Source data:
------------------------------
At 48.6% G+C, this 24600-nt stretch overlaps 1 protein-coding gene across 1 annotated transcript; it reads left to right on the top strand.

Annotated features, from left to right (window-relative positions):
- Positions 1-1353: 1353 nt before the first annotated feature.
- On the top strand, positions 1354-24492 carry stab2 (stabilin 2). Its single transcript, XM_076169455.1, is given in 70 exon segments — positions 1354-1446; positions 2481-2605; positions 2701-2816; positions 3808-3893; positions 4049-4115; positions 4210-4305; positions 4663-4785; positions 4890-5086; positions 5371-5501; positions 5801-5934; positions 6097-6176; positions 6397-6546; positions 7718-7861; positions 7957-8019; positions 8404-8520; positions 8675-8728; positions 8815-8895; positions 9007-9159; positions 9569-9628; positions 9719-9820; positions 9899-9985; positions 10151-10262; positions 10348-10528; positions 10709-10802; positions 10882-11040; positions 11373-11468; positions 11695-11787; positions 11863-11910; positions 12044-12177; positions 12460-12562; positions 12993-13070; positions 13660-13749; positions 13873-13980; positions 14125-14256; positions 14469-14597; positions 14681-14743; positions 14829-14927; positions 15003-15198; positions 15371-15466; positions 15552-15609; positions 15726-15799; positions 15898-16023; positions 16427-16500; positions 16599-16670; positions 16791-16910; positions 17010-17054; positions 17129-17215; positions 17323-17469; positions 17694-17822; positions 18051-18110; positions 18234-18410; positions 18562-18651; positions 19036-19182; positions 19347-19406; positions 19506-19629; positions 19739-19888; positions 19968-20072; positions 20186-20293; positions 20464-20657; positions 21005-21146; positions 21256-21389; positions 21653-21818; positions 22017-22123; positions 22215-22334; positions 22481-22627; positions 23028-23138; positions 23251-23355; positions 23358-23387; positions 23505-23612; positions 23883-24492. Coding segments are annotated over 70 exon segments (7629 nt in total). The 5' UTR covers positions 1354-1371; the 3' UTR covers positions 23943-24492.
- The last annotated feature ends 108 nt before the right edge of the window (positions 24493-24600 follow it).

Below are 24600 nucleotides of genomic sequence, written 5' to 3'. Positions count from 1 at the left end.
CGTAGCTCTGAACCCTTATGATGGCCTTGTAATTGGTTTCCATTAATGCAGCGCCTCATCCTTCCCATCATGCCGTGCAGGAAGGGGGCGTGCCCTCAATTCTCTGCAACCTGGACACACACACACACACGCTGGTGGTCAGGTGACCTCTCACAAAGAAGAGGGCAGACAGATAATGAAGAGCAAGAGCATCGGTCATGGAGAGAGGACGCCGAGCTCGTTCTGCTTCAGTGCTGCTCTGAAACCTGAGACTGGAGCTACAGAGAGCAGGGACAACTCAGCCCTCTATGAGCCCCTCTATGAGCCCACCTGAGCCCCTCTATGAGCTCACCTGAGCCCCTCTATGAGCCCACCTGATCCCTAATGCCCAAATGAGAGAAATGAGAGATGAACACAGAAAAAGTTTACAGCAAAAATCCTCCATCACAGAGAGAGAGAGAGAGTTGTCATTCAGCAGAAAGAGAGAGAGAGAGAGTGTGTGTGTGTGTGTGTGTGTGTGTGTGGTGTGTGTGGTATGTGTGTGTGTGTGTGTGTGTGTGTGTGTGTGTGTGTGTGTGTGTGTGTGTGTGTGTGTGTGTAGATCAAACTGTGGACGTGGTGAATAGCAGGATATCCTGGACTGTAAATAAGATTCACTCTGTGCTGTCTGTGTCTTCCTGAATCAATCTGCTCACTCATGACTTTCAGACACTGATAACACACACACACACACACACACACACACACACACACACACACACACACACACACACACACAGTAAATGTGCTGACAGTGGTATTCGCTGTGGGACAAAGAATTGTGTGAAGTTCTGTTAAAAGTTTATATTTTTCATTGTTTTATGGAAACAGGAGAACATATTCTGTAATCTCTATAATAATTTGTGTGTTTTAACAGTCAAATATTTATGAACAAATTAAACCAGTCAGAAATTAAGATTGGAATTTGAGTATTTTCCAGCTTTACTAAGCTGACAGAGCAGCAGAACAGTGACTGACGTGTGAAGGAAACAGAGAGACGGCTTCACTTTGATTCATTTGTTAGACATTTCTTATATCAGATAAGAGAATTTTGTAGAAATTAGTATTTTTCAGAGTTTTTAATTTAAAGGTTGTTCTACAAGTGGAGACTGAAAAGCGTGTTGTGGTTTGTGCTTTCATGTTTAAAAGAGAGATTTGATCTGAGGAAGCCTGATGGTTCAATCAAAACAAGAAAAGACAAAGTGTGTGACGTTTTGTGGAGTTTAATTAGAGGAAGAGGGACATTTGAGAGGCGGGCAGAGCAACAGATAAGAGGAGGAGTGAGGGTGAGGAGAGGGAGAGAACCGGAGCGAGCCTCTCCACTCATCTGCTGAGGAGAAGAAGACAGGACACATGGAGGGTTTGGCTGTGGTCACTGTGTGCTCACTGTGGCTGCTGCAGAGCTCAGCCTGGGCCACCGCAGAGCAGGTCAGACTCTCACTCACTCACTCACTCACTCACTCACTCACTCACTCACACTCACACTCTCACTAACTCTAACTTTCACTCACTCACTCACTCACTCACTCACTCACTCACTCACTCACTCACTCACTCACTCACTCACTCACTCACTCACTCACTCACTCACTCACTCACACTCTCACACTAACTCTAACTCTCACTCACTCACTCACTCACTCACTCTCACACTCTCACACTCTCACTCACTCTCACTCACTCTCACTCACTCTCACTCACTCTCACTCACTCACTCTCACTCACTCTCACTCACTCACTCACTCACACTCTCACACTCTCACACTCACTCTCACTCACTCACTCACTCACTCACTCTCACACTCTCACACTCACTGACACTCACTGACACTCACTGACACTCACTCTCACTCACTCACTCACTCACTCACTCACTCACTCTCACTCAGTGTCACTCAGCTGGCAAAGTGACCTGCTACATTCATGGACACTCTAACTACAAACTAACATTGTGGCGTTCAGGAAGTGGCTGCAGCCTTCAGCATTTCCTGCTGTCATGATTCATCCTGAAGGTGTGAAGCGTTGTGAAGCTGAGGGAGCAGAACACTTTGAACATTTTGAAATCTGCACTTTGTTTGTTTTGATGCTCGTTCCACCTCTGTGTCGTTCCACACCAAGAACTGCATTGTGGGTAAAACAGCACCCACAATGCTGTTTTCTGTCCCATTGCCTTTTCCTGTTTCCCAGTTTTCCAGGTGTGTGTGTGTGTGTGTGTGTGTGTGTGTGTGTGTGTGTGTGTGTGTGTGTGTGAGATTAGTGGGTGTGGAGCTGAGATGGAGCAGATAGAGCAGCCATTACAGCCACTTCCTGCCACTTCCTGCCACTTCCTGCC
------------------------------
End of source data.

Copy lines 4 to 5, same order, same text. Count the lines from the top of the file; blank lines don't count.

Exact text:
- On the top strand, positions 1354-24492 carry stab2 (stabilin 2). Its single transcript, XM_076169455.1, is given in 70 exon segments — positions 1354-1446; positions 2481-2605; positions 2701-2816; positions 3808-3893; positions 4049-4115; positions 4210-4305; positions 4663-4785; positions 4890-5086; positions 5371-5501; positions 5801-5934; positions 6097-6176; positions 6397-6546; positions 7718-7861; positions 7957-8019; positions 8404-8520; positions 8675-8728; positions 8815-8895; positions 9007-9159; positions 9569-9628; positions 9719-9820; positions 9899-9985; positions 10151-10262; positions 10348-10528; positions 10709-10802; positions 10882-11040; positions 11373-11468; positions 11695-11787; positions 11863-11910; positions 12044-12177; positions 12460-12562; positions 12993-13070; positions 13660-13749; positions 13873-13980; positions 14125-14256; positions 14469-14597; positions 14681-14743; positions 14829-14927; positions 15003-15198; positions 15371-15466; positions 15552-15609; positions 15726-15799; positions 15898-16023; positions 16427-16500; positions 16599-16670; positions 16791-16910; positions 17010-17054; positions 17129-17215; positions 17323-17469; positions 17694-17822; positions 18051-18110; positions 18234-18410; positions 18562-18651; positions 19036-19182; positions 19347-19406; positions 19506-19629; positions 19739-19888; positions 19968-20072; positions 20186-20293; positions 20464-20657; positions 21005-21146; positions 21256-21389; positions 21653-21818; positions 22017-22123; positions 22215-22334; positions 22481-22627; positions 23028-23138; positions 23251-23355; positions 23358-23387; positions 23505-23612; positions 23883-24492. Coding segments are annotated over 70 exon segments (7629 nt in total). The 5' UTR covers positions 1354-1371; the 3' UTR covers positions 23943-24492.
- The last annotated feature ends 108 nt before the right edge of the window (positions 24493-24600 follow it).